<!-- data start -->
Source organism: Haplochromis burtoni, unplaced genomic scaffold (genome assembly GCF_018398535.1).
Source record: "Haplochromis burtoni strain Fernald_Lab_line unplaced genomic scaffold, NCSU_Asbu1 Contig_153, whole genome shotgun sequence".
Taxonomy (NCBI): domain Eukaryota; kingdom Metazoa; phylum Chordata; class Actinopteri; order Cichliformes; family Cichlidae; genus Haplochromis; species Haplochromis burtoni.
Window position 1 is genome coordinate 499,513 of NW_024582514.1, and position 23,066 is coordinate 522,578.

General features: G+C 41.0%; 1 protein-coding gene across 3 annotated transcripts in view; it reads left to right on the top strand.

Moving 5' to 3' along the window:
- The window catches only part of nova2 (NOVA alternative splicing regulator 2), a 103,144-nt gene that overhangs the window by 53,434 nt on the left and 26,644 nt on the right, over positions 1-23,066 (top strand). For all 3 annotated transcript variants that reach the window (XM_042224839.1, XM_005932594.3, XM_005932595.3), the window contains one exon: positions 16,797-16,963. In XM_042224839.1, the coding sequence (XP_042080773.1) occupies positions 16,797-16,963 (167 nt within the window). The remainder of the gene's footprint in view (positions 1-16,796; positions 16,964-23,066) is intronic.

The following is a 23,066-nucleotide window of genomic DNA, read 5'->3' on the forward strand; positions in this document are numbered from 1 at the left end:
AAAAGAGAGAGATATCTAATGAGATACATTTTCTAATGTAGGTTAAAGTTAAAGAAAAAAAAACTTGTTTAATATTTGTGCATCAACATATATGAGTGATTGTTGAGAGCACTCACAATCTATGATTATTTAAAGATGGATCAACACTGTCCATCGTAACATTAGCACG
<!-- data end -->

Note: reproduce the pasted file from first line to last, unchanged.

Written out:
Source organism: Haplochromis burtoni, unplaced genomic scaffold (genome assembly GCF_018398535.1).
Source record: "Haplochromis burtoni strain Fernald_Lab_line unplaced genomic scaffold, NCSU_Asbu1 Contig_153, whole genome shotgun sequence".
Taxonomy (NCBI): domain Eukaryota; kingdom Metazoa; phylum Chordata; class Actinopteri; order Cichliformes; family Cichlidae; genus Haplochromis; species Haplochromis burtoni.
Window position 1 is genome coordinate 499,513 of NW_024582514.1, and position 23,066 is coordinate 522,578.

General features: G+C 41.0%; 1 protein-coding gene across 3 annotated transcripts in view; it reads left to right on the top strand.

Moving 5' to 3' along the window:
- The window catches only part of nova2 (NOVA alternative splicing regulator 2), a 103,144-nt gene that overhangs the window by 53,434 nt on the left and 26,644 nt on the right, over positions 1-23,066 (top strand). For all 3 annotated transcript variants that reach the window (XM_042224839.1, XM_005932594.3, XM_005932595.3), the window contains one exon: positions 16,797-16,963. In XM_042224839.1, the coding sequence (XP_042080773.1) occupies positions 16,797-16,963 (167 nt within the window). The remainder of the gene's footprint in view (positions 1-16,796; positions 16,964-23,066) is intronic.

The following is a 23,066-nucleotide window of genomic DNA, read 5'->3' on the forward strand; positions in this document are numbered from 1 at the left end:
AAAAGAGAGAGATATCTAATGAGATACATTTTCTAATGTAGGTTAAAGTTAAAGAAAAAAAAACTTGTTTAATATTTGTGCATCAACATATATGAGTGATTGTTGAGAGCACTCACAATCTATGATTATTTAAAGATGGATCAACACTGTCCATCGTAACATTAGCACG